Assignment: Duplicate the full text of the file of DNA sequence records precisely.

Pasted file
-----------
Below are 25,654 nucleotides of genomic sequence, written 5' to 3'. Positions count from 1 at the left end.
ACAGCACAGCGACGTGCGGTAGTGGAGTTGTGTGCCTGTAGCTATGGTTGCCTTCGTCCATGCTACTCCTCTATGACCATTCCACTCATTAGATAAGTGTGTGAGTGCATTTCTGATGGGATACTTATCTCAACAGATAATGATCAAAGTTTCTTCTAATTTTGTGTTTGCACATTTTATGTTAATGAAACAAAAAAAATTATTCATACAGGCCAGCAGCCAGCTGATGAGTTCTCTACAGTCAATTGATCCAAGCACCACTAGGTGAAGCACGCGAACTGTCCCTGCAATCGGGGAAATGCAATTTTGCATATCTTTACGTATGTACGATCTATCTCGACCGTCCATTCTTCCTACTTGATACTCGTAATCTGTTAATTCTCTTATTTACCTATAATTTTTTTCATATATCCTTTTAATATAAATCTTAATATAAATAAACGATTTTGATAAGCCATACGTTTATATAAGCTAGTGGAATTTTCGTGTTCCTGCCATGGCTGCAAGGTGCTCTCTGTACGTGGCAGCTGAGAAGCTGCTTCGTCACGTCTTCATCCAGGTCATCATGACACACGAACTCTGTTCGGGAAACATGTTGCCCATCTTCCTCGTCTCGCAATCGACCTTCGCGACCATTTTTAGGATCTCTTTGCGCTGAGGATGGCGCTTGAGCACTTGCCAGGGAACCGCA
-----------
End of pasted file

Below are 25,654 nucleotides of genomic sequence, written 5' to 3'. Positions count from 1 at the left end.
ACAGCACAGCGACGTGCGGTAGTGGAGTTGTGTGCCTGTAGCTATGGTTGCCTTCGTCCATGCTACTCCTCTATGACCATTCCACTCATTAGATAAGTGTGTGAGTGCATTTCTGATGGGATACTTATCTCAACAGATAATGATCAAAGTTTCTTCTAATTTTGTGTTTGCACATTTTATGTTAATGAAACAAAAAAAATTATTCATACAGGCCAGCAGCCAGCTGATGAGTTCTCTACAGTCAATTGATCCAAGCACCACTAGGTGAAGCACGCGAACTGTCCCTGCAATCGGGGAAATGCAATTTTGCATATCTTTACGTATGTACGATCTATCTCGACCGTCCATTCTTCCTACTTGATACTCGTAATCTGTTAATTCTCTTATTTACCTATAATTTTTTTCATATATCCTTTTAATATAAATCTTAATATAAATAAACGATTTTGATAAGCCATACGTTTATATAAGCTAGTGGAATTTTCGTGTTCCTGCCATGGCTGCAAGGTGCTCTCTGTACGTGGCAGCTGAGAAGCTGCTTCGTCACGTCTTCATCCAGGTCATCATGACACACGAACTCTGTTCGGGAAACATGTTGCCCATCTTCCTCGTCTCGCAATCGACCTTCGCGACCATTTTTAGGATCTCTTTGCGCTGAGGATGGCGCTTGAGCACTTGCCAGGGAACCGCA